An Approach to Managing Identity Fraud

An Approach to Managing Identity Fraud

Rodger Jamieson (The University of New South Wales, Australia), Stephen Smith (The University of New South Wales, Australia), Greg Stephens (The University of New South Wales, Australia) and Donald Winchester (The University of New South Wales, Australia)
DOI: 10.4018/978-1-60566-326-5.ch011
OnDemand PDF Download:
$30.00
List Price: $37.50

Abstract

This chapter outlines components of a strategy for government and a conceptual identity fraud enterprise management framework for organizations to manage identity crime occurring via cyberspace. Identity crime, related cybercrimes and information systems security breaches are insidious motivators for governments and organizations to protect and secure their systems, databases and other assets against intrusion and loss. Managing identity crime is a critical step in cyber security and global information assurance. Strategy components and conceptual model elements are constructed through analysis and synthesis of models from academic literature, and reports by industry and government professionals. A comprehensive government strategy with a legislative component reinforces organizational policies to combat identity crimes. Model components used to develop our identity fraud organizational framework were selected from cost of identity fraud, identity risk management, identity fraud profiling, and fraud risk management literature. Our framework is organized into anticipatory, reactionary and remediation phases.
Chapter Preview
Top

Introduction

Identity crime and related crimes, cybercrime and information systems security breaches are insidious motivators for governments and organizations to protect and secure their systems, databases and other assets against intrusion and loss. The economic cost to society and more directly to enterprises provides significant impetus for a comprehensive framework for organizations to prevent and combat the growth of identity and related crimes. Table 1 shows the estimated economic impact of identity crime and related crime costs. For example, the accumulated losses caused by identity crime and related crimes, such as money laundering, terrorism, trafficking – drugs, people, weapons, illicit material, etc., globally were estimated at US$221 billion by the end of 2003 and up to US$2 trillion by the end of 2005 (Hurley & Veytsel, 2003). Approximately half of the estimated global cost could be attributed to money laundering alone (see KPMG, 2007).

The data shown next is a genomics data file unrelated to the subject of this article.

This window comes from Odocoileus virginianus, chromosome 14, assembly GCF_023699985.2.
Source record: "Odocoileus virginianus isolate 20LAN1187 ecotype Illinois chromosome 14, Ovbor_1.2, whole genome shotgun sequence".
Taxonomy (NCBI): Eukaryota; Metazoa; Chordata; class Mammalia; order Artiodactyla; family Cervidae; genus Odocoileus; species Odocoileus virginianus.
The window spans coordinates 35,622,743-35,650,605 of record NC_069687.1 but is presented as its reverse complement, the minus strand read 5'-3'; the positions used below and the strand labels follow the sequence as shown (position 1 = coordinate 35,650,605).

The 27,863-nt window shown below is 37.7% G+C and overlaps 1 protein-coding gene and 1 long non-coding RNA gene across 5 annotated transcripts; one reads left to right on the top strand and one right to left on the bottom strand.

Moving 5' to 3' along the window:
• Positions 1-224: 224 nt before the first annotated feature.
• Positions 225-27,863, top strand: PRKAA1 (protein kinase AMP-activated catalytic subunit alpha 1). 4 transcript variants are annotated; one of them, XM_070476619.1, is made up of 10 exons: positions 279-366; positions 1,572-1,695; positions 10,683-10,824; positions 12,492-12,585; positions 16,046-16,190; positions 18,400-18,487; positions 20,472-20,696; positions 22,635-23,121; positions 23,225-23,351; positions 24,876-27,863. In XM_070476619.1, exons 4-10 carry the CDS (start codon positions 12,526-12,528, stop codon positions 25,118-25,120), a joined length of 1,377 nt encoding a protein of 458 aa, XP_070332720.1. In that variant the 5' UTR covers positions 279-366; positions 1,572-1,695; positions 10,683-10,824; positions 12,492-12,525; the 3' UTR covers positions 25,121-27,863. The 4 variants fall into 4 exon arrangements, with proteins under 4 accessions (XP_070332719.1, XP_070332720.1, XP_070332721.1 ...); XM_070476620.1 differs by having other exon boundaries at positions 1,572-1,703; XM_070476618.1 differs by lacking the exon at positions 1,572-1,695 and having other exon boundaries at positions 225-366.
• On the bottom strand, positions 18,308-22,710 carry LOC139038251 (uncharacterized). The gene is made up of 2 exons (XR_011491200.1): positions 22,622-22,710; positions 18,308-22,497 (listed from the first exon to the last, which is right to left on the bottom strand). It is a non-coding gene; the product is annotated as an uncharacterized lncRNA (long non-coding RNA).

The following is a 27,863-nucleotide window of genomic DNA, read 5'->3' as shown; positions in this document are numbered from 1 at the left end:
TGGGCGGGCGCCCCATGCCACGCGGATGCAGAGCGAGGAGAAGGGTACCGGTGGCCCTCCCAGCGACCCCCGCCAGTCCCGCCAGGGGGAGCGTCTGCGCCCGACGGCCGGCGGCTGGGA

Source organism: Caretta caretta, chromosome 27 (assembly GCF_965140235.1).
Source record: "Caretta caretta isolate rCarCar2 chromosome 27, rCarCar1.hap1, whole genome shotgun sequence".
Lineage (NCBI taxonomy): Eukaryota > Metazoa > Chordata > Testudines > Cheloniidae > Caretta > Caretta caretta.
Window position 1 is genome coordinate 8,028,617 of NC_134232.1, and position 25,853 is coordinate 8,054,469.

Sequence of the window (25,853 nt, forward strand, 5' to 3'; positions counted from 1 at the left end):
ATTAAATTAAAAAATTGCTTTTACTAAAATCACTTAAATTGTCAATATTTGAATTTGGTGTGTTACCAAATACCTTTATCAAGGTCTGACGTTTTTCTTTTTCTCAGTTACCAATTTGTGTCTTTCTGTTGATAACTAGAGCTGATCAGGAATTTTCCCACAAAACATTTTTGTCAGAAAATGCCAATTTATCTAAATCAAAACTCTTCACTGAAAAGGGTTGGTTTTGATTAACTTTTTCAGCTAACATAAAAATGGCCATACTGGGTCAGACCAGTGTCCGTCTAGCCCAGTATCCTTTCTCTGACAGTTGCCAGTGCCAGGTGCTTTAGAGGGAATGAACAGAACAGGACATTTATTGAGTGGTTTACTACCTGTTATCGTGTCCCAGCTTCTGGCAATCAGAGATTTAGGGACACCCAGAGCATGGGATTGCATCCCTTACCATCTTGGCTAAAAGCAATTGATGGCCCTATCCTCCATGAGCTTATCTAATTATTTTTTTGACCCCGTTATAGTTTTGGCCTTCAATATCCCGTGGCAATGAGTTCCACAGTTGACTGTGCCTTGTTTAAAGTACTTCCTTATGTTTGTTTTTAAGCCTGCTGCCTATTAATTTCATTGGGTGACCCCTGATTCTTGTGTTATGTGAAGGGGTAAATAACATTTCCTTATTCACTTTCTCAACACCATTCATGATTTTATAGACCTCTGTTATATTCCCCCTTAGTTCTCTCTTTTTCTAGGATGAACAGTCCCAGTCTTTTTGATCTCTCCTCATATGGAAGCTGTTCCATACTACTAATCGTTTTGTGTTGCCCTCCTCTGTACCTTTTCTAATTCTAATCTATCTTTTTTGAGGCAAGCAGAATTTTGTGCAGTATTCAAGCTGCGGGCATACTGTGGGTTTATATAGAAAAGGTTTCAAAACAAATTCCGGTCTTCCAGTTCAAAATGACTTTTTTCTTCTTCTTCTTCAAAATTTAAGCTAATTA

Table 1.
Summary of identity crime costs (figures are in billions in stated currency)
Country (or Region)YearEconomic Impact of Identity Crime (billions)Source
Global2005US$2,000.0Hurley & Veytsel, 2003, p.1
2003US$221.0Hurley & Veytsel, 2003, p.1
United States2008US$45.3Kim 2008, p.21*
2007US$51.0Kim 2008, p.21*
2006US$57.7Kim 2008, p.21*
2005US$57.4Kim 2008, p.21
2003US$56.0Kim 2008, p.21
2002US$48.0Foley & Foley 2003, p.27
United Kingdom2006£1.7UK Home Office 2006, p.4
2002£1.3The Fraud Advisory Panel, 2003, p.1
Canada2002C$5.0Brown & Kourakos 2003, p.12
Australia2007A$1.0+Australian Bureau of Statistics 2008, p.1
2002A$1.1Cuganesan & Lacey 2003, p.55
South Africa2007Rand1.0#Joseph 2008, p.1
The Netherlands2006Euro5.0Model Criminal Law Officers’ Committee 2008, p.13

# Estimate based on first 3 months of 2008 figure of 276 million Rand by Alexander Forbes Insurance.

* Three-year moving average - original amounts are US$40 (2008), $36 (2007), and $60 (2006) billion.

+ This amount also aggregates costs from lotteries, pyramid schemes, financial advice, and other scams.

Note there may be gaps in years between estimates gathered for some countries.

Complete Chapter List

Search this Book:
Reset